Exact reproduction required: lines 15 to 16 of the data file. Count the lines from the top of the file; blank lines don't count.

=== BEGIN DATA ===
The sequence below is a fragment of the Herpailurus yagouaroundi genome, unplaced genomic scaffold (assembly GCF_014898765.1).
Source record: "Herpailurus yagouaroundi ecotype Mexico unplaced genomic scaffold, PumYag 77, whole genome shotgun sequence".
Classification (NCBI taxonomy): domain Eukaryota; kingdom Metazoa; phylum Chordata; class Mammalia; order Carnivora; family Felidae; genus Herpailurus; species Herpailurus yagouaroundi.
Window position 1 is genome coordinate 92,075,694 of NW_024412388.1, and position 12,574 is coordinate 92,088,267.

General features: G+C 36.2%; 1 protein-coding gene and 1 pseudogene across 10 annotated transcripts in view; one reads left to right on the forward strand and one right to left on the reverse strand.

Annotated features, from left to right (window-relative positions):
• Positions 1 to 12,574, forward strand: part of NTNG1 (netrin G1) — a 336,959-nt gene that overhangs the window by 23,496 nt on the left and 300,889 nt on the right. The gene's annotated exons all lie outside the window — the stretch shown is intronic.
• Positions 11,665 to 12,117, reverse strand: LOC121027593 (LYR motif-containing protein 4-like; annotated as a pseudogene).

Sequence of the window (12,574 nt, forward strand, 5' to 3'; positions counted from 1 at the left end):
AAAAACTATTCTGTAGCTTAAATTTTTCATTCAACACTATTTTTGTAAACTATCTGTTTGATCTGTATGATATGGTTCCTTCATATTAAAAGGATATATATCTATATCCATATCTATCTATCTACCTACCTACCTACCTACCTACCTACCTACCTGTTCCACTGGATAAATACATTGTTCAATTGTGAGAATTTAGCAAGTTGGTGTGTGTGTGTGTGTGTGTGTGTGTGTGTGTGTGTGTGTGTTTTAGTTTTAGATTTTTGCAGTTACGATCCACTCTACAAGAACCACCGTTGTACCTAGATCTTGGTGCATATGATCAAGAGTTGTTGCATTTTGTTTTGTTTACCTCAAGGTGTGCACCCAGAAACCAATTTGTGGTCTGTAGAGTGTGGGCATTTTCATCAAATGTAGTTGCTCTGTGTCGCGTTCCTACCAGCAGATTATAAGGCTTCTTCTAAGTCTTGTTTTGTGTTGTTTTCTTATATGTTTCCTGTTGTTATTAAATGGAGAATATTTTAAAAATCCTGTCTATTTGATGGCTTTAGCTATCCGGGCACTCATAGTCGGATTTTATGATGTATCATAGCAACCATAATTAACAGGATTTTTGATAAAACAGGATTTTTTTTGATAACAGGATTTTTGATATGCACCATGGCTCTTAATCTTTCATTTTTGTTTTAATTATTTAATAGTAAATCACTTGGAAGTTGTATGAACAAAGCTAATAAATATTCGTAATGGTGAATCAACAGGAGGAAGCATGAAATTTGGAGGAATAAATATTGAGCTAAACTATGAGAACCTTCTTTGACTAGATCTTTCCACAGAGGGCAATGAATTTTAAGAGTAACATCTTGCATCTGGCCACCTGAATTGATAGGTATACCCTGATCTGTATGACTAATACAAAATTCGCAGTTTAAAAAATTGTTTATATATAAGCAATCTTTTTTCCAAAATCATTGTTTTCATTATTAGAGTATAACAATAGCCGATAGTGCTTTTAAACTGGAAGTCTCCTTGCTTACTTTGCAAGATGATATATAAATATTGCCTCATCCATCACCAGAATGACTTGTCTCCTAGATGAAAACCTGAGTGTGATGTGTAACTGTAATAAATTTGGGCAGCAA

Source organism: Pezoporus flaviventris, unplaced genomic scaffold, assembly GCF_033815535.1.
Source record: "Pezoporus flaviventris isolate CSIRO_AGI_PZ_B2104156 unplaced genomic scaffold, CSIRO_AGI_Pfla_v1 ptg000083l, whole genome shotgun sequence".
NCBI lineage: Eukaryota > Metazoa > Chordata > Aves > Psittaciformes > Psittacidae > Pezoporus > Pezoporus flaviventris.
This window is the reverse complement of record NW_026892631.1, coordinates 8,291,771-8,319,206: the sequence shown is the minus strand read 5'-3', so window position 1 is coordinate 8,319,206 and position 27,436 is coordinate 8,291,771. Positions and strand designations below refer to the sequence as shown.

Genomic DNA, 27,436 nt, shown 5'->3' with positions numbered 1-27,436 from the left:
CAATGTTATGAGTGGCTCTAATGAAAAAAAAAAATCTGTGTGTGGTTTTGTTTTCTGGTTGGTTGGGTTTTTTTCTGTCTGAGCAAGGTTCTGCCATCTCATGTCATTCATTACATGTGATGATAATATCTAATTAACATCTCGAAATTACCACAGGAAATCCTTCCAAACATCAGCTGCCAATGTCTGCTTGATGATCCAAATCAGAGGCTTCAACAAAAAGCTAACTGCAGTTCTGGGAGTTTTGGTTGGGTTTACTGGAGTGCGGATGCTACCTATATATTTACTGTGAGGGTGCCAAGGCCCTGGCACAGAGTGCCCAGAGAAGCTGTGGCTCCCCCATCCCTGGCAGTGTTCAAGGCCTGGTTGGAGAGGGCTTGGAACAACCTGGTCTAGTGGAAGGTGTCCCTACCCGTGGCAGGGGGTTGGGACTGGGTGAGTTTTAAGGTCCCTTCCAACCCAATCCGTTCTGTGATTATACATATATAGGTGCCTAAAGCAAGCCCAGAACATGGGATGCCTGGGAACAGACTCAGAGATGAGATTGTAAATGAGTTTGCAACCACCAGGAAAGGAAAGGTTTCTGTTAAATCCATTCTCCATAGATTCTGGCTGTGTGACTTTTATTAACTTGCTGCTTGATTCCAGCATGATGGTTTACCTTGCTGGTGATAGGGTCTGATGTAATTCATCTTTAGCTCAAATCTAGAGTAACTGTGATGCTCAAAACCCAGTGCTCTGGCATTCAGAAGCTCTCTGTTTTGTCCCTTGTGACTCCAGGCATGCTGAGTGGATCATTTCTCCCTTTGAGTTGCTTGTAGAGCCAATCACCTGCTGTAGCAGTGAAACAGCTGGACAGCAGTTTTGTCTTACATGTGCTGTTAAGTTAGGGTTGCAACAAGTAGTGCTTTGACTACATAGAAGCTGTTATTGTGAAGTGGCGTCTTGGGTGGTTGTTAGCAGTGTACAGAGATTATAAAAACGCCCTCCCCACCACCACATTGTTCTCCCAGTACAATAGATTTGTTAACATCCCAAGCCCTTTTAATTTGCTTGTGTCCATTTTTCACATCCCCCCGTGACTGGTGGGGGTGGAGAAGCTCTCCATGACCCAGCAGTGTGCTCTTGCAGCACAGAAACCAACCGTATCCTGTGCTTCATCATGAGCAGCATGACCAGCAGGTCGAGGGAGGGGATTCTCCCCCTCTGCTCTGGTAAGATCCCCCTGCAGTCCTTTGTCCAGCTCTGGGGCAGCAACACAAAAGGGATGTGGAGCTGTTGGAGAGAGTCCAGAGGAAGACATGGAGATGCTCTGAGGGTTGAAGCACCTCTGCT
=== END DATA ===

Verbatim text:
Genomic DNA, 27,436 nt, shown 5'->3' with positions numbered 1-27,436 from the left:
CAATGTTATGAGTGGCTCTAATGAAAAAAAAAAATCTGTGTGTGGTTTTGTTTTCTGGTTGGTTGGGTTTTTTTCTGTCTGAGCAAGGTTCTGCCATCTCATGTCATTCATTACATGTGATGATAATATCTAATTAACATCTCGAAATTACCACAGGAAATCCTTCCAAACATCAGCTGCCAATGTCTGCTTGATGATCCAAATCAGAGGCTTCAACAAAAAGCTAACTGCAGTTCTGGGAGTTTTGGTTGGGTTTACTGGAGTGCGGATGCTACCTATATATTTACTGTGAGGGTGCCAAGGCCCTGGCACAGAGTGCCCAGAGAAGCTGTGGCTCCCCCATCCCTGGCAGTGTTCAAGGCCTGGTTGGAGAGGGCTTGGAACAACCTGGTCTAGTGGAAGGTGTCCCTACCCGTGGCAGGGGGTTGGGACTGGGTGAGTTTTAAGGTCCCTTCCAACCCAATCCGTTCTGTGATTATACATATATAGGTGCCTAAAGCAAGCCCAGAACATGGGATGCCTGGGAACAGACTCAGAGATGAGATTGTAAATGAGTTTGCAACCACCAGGAAAGGAAAGGTTTCTGTTAAATCCATTCTCCATAGATTCTGGCTGTGTGACTTTTATTAACTTGCTGCTTGATTCCAGCATGATGGTTTACCTTGCTGGTGATAGGGTCTGATGTAATTCATCTTTAGCTCAAATCTAGAGTAACTGTGATGCTCAAAACCCAGTGCTCTGGCATTCAGAAGCTCTCTGTTTTGTCCCTTGTGACTCCAGGCATGCTGAGTGGATCATTTCTCCCTTTGAGTTGCTTGTAGAGCCAATCACCTGCTGTAGCAGTGAAACAGCTGGACAGCAGTTTTGTCTTACATGTGCTGTTAAGTTAGGGTTGCAACAAGTAGTGCTTTGACTACATAGAAGCTGTTATTGTGAAGTGGCGTCTTGGGTGGTTGTTAGCAGTGTACAGAGATTATAAAAACGCCCTCCCCACCACCACATTGTTCTCCCAGTACAATAGATTTGTTAACATCCCAAGCCCTTTTAATTTGCTTGTGTCCATTTTTCACATCCCCCCGTGACTGGTGGGGGTGGAGAAGCTCTCCATGACCCAGCAGTGTGCTCTTGCAGCACAGAAACCAACCGTATCCTGTGCTTCATCATGAGCAGCATGACCAGCAGGTCGAGGGAGGGGATTCTCCCCCTCTGCTCTGGTAAGATCCCCCTGCAGTCCTTTGTCCAGCTCTGGGGCAGCAACACAAAAGGGATGTGGAGCTGTTGGAGAGAGTCCAGAGGAAGACATGGAGATGCTCTGAGGGTTGAAGCACCTCTGCT